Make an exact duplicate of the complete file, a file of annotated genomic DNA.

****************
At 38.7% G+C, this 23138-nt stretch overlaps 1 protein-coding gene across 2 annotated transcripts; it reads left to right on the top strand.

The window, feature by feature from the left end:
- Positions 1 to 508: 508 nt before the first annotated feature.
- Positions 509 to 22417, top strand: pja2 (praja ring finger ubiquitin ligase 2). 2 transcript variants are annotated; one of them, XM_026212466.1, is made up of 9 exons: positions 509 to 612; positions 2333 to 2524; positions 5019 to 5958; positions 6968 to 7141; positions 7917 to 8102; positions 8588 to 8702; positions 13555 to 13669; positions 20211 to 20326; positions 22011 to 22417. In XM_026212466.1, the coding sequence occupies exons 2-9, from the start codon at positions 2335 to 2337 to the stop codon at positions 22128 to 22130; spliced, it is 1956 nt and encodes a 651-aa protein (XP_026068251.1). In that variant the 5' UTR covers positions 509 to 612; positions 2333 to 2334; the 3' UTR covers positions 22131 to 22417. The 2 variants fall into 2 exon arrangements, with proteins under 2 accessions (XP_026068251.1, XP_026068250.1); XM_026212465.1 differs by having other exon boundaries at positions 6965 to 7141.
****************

At 38.7% G+C, this 23138-nt stretch overlaps 1 protein-coding gene across 2 annotated transcripts; it reads left to right on the top strand.

The window, feature by feature from the left end:
- Positions 1 to 508: 508 nt before the first annotated feature.
- Positions 509 to 22417, top strand: pja2 (praja ring finger ubiquitin ligase 2). 2 transcript variants are annotated; one of them, XM_026212466.1, is made up of 9 exons: positions 509 to 612; positions 2333 to 2524; positions 5019 to 5958; positions 6968 to 7141; positions 7917 to 8102; positions 8588 to 8702; positions 13555 to 13669; positions 20211 to 20326; positions 22011 to 22417. In XM_026212466.1, the coding sequence occupies exons 2-9, from the start codon at positions 2335 to 2337 to the stop codon at positions 22128 to 22130; spliced, it is 1956 nt and encodes a 651-aa protein (XP_026068251.1). In that variant the 5' UTR covers positions 509 to 612; positions 2333 to 2334; the 3' UTR covers positions 22131 to 22417. The 2 variants fall into 2 exon arrangements, with proteins under 2 accessions (XP_026068251.1, XP_026068250.1); XM_026212465.1 differs by having other exon boundaries at positions 6965 to 7141.